“Please don’t build your telescope on Mauna Kea, Mr. Moore”

Aloha Mr. Moore.

I first wish to acknowledge your great contributions as co-founder of Intel Corporation, trustee of the California Institute of Technology, and philanthropic supporter of science, as well as natural resource protection elsewhere in the world. You have given much to society, and for this, I thank you. I write today, however, regarding your financial backing of an aggressive campaign to build the world’s largest telescope—the Thirty Meter Telescope—atop Mauna Kea.

The summit of Mauna Kea is protected by state and federal laws that support conservation over development because Mauna Kea is home to rare plant and animal species found nowhere else on planet Earth, some on the brink of extinction. Astronomy, including the search for life on other planets, is a noble endeavor, but it loses its nobility if life on Earth is imperiled by those efforts.

Extinction begins the process of unraveling creation; it is forever, and it is unacceptable, especially in this day and age.

Mauna Kea is one of the most sacred places in the archipelago. Islanders use the mountain as a place of spiritual contemplation, healing and recreation. For Native Hawaiians, Mauna Kea is a temple dedicated to Aloha and peace. It is where our supreme being gave birth to all living things great and small. It was the meeting place of Papa (Earth Mother) and Wakea (Sky Father), the progenitors of the Hawaiian people, and is the burial ground of our most revered ancestors.

We use Mauna Kea’s high elevation landscape for ceremonies that contain star and other knowledge essential to modern Hawaiian voyaging. Our ancestors used this knowledge since before the time of Christ and millennia before modern astronomy, to voyage to hundreds of tiny islands spread over ten million square miles of the Pacific. More than ninety-three astronomical sites are available in the world for doing astronomy, but Mauna Kea is the only place on Earth for conducting these ceremonies.

The controversy over the TMT does not end with moral and ethical questions about culture and the environment. There are also legal issues. Caltech and the University of California have repeatedly built telescopes on Mauna Kea without complying with state or federal environmental laws, escalating the decades-long conflict between the astronomers and islanders. In the 1990’s, despite public outcry about building more telescopes, Caltech and UC (and their NASA partner) campaigned to build as many as six more “outrigger” telescopes for the Keck observatory, and the people had to turn to the courts for justice.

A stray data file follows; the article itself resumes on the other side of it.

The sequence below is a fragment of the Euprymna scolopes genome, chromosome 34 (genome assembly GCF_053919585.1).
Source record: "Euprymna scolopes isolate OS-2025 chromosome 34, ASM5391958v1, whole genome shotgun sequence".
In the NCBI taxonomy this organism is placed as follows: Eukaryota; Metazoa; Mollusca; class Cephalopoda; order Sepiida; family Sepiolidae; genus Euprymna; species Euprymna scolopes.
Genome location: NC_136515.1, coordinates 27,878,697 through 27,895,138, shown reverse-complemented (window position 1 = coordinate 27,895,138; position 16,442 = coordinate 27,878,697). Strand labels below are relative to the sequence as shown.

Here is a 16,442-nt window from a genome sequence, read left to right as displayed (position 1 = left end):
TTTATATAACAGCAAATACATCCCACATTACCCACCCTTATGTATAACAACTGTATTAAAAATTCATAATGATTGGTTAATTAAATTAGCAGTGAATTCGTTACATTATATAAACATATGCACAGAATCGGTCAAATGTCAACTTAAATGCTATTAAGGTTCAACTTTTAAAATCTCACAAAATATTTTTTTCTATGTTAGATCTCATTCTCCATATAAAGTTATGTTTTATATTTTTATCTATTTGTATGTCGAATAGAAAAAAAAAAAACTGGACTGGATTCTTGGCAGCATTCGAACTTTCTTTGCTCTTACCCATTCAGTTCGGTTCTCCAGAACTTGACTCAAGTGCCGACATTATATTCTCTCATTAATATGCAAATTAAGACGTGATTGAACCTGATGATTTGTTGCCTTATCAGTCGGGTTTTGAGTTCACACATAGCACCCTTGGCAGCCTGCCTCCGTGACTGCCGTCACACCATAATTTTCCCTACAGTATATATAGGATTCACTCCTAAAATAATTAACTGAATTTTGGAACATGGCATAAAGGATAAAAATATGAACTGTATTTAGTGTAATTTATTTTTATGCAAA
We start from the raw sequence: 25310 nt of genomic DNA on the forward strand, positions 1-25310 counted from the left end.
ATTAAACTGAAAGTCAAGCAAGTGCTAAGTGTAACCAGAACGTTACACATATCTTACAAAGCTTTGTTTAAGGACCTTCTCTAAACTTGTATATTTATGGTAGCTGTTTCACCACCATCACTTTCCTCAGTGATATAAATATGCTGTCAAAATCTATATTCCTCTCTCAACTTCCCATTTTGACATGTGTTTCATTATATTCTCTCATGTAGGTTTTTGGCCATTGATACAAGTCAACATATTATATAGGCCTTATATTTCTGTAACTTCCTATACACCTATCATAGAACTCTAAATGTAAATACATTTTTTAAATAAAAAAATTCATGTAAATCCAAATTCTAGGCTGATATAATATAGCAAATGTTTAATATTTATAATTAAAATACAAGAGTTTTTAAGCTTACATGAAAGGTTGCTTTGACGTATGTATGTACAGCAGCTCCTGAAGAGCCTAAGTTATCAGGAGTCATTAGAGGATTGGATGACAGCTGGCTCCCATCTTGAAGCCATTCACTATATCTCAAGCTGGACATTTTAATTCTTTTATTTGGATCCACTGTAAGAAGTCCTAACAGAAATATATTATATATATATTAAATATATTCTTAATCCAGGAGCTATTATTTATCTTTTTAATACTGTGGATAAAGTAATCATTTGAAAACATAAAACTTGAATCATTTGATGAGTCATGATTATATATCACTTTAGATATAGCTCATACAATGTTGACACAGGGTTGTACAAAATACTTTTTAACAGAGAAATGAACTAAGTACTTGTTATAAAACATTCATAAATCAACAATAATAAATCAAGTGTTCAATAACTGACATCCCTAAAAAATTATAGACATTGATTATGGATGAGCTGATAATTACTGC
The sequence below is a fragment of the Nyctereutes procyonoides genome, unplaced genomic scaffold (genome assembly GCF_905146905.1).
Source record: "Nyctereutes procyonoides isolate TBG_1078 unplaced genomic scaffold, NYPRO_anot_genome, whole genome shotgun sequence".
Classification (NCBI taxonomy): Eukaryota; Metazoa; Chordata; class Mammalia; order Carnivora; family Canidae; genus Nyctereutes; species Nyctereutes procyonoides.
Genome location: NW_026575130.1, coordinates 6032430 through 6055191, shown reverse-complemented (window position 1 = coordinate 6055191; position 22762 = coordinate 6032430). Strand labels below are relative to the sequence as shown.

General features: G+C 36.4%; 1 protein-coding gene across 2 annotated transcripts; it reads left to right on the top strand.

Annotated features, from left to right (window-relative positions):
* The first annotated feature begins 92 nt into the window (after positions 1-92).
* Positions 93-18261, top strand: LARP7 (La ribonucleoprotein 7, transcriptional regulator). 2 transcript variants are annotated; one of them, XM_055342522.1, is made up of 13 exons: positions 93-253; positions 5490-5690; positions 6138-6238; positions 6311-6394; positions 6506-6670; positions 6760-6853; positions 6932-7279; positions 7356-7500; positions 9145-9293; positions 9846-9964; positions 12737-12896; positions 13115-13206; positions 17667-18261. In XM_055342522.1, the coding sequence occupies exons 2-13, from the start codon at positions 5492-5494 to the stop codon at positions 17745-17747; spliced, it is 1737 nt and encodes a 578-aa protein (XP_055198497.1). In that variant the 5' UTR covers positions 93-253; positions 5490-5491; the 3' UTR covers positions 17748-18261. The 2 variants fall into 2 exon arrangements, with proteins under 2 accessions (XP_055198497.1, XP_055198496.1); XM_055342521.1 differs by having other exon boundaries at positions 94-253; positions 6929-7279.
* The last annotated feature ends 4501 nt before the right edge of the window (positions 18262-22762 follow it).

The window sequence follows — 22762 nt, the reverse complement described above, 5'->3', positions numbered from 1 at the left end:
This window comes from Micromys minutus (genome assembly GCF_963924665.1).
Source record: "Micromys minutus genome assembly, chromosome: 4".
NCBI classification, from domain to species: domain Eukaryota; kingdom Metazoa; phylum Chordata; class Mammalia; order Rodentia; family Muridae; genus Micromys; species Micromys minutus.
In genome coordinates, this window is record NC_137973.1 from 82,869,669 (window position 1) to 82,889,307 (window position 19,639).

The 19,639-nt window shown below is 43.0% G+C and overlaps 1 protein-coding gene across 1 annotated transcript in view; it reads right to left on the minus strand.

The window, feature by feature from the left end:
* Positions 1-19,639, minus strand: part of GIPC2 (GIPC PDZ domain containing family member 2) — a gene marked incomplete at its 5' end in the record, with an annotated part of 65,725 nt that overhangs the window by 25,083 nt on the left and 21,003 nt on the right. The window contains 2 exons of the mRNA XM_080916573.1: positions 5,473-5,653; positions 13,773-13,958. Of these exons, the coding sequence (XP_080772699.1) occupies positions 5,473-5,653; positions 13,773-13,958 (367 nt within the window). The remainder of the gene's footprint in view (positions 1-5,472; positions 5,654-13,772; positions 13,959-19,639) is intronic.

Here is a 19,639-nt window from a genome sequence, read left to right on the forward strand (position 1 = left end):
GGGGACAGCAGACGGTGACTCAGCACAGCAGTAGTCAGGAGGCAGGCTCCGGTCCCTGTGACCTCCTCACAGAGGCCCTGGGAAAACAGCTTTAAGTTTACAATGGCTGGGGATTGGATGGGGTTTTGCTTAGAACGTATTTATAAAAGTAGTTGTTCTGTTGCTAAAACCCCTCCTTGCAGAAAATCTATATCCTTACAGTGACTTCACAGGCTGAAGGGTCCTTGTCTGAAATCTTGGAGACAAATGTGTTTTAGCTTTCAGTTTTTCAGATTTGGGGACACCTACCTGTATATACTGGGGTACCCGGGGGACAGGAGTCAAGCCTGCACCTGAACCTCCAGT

My organization was one of the plaintiffs, and the courts found in our favor in both lawsuits. In 2003, a federal judge ordered the Keck project to comply with the National Environmental Policy Act, and in 2007 a state judge voided the Keck permit for Mauna Kea because it violated state law.

Sadly, the TMT Project perpetuates this legacy of lawlessness. As just two examples, TMT officials refuse to do a federal EIS, claiming in their state EIS that the project received no federal funds—a trigger for NEPA—despite millions in National Science Foundation funding. They’ve also ignored Hawai‘i limits on the number of telescopes allowed. Repeating the same errors the courts previously found unlawful is outrageous. Is this the legacy you wish to continue, Mr. Moore?

Aloha is not just a catchy phrase, like “it’s all good.” It’s about truth which is meant to heal. Over and over, islanders have peacefully expressed—with aloha—our concerns, yet you and your colleagues continue to push this project without following the law. Community fear and frustration are escalating, and the people now see no choice but to again challenge this lawlessness in court. Mr. Moore, you have a chance to hold the California observatories to a higher standard of Aloha. You can influence the TMT Board of Directors before they meet this month to decide the location of your telescope.

It is time to Aloha Mauna Kea, Mr. Moore.

Kealoha Pisciotta is a Native Hawaiian cultural practitioner and a former Telescope Systems Specialist for the James Clerk Maxwell Telescope on Mauna Kea. She is President of Mauna Kea Anaina Hou, one of the plaintiffs in the 2007 landmark case that stopped the Keck outriggers from being built on Mauna Kea.